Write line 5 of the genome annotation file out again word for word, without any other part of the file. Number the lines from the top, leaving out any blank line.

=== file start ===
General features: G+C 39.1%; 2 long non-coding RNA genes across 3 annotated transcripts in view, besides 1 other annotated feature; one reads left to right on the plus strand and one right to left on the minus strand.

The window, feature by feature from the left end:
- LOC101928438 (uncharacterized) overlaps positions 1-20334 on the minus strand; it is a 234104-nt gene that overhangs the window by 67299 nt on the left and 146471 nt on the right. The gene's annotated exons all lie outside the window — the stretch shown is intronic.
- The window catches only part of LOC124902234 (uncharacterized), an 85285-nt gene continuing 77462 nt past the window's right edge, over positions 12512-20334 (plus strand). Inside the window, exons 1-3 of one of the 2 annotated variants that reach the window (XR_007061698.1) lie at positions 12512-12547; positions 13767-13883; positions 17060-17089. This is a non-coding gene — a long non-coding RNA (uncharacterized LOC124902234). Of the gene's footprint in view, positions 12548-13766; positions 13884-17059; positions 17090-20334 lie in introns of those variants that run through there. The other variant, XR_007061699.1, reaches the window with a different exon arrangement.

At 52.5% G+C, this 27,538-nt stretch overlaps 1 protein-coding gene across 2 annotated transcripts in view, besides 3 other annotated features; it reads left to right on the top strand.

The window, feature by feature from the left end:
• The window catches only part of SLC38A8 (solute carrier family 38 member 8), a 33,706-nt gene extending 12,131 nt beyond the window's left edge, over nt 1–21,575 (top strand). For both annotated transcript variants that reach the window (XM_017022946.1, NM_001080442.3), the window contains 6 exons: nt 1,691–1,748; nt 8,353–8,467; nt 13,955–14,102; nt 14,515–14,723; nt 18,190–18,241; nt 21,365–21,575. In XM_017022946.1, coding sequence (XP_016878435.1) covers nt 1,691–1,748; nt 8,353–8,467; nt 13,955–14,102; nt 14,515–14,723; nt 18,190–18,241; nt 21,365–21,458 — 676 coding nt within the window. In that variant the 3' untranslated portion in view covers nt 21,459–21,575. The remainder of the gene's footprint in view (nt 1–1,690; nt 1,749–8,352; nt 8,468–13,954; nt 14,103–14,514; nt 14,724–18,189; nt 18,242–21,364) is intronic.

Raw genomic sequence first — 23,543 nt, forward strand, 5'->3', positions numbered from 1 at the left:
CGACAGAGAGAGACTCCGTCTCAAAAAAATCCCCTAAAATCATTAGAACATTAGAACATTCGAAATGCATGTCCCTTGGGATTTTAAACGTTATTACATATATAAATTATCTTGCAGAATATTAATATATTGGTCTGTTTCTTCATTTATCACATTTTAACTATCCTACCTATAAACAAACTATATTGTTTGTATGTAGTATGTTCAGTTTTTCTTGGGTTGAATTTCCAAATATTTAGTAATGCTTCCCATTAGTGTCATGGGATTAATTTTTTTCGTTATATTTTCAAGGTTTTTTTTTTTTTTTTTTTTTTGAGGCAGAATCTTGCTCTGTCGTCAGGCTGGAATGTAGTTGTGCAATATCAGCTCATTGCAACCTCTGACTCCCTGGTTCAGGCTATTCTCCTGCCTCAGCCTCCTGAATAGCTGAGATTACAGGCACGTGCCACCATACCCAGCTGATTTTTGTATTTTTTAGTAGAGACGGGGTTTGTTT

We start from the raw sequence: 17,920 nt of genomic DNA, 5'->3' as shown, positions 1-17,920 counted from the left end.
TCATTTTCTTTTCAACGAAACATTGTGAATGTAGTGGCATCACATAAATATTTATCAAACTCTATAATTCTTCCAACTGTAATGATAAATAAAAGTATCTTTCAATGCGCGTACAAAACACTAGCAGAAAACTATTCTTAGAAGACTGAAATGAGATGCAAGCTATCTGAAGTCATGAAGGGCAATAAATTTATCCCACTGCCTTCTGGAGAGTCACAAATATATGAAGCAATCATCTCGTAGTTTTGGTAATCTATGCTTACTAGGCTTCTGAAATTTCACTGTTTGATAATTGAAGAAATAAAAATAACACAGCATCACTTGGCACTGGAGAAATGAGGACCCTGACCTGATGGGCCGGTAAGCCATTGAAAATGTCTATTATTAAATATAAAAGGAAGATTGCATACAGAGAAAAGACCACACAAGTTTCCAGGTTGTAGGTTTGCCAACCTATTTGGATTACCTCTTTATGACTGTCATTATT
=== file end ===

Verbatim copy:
At 52.5% G+C, this 27,538-nt stretch overlaps 1 protein-coding gene across 2 annotated transcripts in view, besides 3 other annotated features; it reads left to right on the top strand.